A very beautiful tree of the American islands, which we have brought of late into our gardens; it grows fifty feet high, and the branches are numerous and disposed with a tolerable regularity. The leaves are large and very beautiful; they are broad, and are divided much in the manner of the leaves of our maple tree, but much more beautifully; they are of a glossy green, and the tips of the boughs have a fragrant smell. The flowers are greenish and small; the fruit is of the bigness of a small walnut, roundish and rough upon the surface, with several seeds within.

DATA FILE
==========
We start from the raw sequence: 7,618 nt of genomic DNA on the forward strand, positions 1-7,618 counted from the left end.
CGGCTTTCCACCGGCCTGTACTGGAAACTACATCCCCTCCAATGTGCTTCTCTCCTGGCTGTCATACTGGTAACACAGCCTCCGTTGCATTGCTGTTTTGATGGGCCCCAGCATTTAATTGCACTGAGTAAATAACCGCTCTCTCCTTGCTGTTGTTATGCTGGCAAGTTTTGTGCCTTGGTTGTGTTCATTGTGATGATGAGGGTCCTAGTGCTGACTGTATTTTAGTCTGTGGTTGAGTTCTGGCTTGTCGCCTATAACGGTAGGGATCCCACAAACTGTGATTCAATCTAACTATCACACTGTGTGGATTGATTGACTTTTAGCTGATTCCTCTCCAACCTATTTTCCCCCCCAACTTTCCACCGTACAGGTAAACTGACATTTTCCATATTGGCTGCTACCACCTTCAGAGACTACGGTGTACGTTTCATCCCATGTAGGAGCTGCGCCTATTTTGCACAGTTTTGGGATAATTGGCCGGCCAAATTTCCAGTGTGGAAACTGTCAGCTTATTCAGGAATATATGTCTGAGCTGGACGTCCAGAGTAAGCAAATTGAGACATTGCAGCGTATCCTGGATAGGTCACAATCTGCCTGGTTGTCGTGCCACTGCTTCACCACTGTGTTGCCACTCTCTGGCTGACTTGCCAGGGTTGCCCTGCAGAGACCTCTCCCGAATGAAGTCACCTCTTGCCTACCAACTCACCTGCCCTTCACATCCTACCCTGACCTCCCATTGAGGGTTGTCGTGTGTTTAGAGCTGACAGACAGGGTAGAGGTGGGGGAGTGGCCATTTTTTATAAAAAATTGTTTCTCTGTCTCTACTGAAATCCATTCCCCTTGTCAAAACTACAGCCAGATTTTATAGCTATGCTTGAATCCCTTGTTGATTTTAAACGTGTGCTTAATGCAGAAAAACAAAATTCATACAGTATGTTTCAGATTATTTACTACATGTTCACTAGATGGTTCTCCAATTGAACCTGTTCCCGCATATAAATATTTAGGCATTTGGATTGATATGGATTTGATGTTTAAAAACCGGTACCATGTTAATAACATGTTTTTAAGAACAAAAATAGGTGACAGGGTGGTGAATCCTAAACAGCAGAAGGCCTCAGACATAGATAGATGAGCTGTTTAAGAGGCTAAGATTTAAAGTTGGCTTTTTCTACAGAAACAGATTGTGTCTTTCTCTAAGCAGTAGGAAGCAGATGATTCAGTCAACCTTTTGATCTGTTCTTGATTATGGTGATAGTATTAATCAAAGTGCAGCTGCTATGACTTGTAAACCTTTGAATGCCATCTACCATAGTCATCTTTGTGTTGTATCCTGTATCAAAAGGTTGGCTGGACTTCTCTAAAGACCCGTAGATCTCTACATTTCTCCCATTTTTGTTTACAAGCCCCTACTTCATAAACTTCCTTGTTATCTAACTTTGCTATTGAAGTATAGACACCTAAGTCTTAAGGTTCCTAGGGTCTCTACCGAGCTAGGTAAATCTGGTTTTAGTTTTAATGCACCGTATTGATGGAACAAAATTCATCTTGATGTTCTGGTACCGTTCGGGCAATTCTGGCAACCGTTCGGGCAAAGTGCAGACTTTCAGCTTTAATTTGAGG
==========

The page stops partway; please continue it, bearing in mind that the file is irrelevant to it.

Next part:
We use a resin which runs from the trunk of this tree in great heats. It is of a reddish colour, soft, and extremely fragrant, nearly a perfume. It is an excellent balsam, nothing exceeds it as a remedy for the whites; and for the weaknesses left after venereal disorders. It is also good in disorders of the lungs; and it works by urine, and dislodges gravel. There was a custom at one time of mixing it among perfumes, but of late it has been neglected, and is grown scarce.